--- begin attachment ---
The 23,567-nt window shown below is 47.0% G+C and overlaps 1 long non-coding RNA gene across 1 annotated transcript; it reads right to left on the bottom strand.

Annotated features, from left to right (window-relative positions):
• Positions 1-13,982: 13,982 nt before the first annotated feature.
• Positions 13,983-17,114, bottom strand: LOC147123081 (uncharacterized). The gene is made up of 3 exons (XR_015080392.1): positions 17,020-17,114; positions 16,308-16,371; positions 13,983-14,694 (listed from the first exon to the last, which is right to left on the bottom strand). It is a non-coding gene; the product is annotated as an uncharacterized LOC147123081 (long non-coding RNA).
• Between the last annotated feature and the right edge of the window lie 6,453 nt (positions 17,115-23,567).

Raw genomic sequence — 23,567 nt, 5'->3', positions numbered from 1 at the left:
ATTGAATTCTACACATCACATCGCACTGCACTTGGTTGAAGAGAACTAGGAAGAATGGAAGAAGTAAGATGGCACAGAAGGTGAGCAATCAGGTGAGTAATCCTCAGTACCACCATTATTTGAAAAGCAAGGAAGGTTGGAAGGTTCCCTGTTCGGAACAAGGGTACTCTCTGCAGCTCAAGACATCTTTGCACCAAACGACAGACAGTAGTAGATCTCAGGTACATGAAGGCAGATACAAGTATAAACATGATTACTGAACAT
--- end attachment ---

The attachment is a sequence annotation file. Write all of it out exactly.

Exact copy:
The 23,567-nt window shown below is 47.0% G+C and overlaps 1 long non-coding RNA gene across 1 annotated transcript; it reads right to left on the bottom strand.

Annotated features, from left to right (window-relative positions):
• Positions 1-13,982: 13,982 nt before the first annotated feature.
• Positions 13,983-17,114, bottom strand: LOC147123081 (uncharacterized). The gene is made up of 3 exons (XR_015080392.1): positions 17,020-17,114; positions 16,308-16,371; positions 13,983-14,694 (listed from the first exon to the last, which is right to left on the bottom strand). It is a non-coding gene; the product is annotated as an uncharacterized LOC147123081 (long non-coding RNA).
• Between the last annotated feature and the right edge of the window lie 6,453 nt (positions 17,115-23,567).

Raw genomic sequence — 23,567 nt, 5'->3', positions numbered from 1 at the left:
ATTGAATTCTACACATCACATCGCACTGCACTTGGTTGAAGAGAACTAGGAAGAATGGAAGAAGTAAGATGGCACAGAAGGTGAGCAATCAGGTGAGTAATCCTCAGTACCACCATTATTTGAAAAGCAAGGAAGGTTGGAAGGTTCCCTGTTCGGAACAAGGGTACTCTCTGCAGCTCAAGACATCTTTGCACCAAACGACAGACAGTAGTAGATCTCAGGTACATGAAGGCAGATACAAGTATAAACATGATTACTGAACAT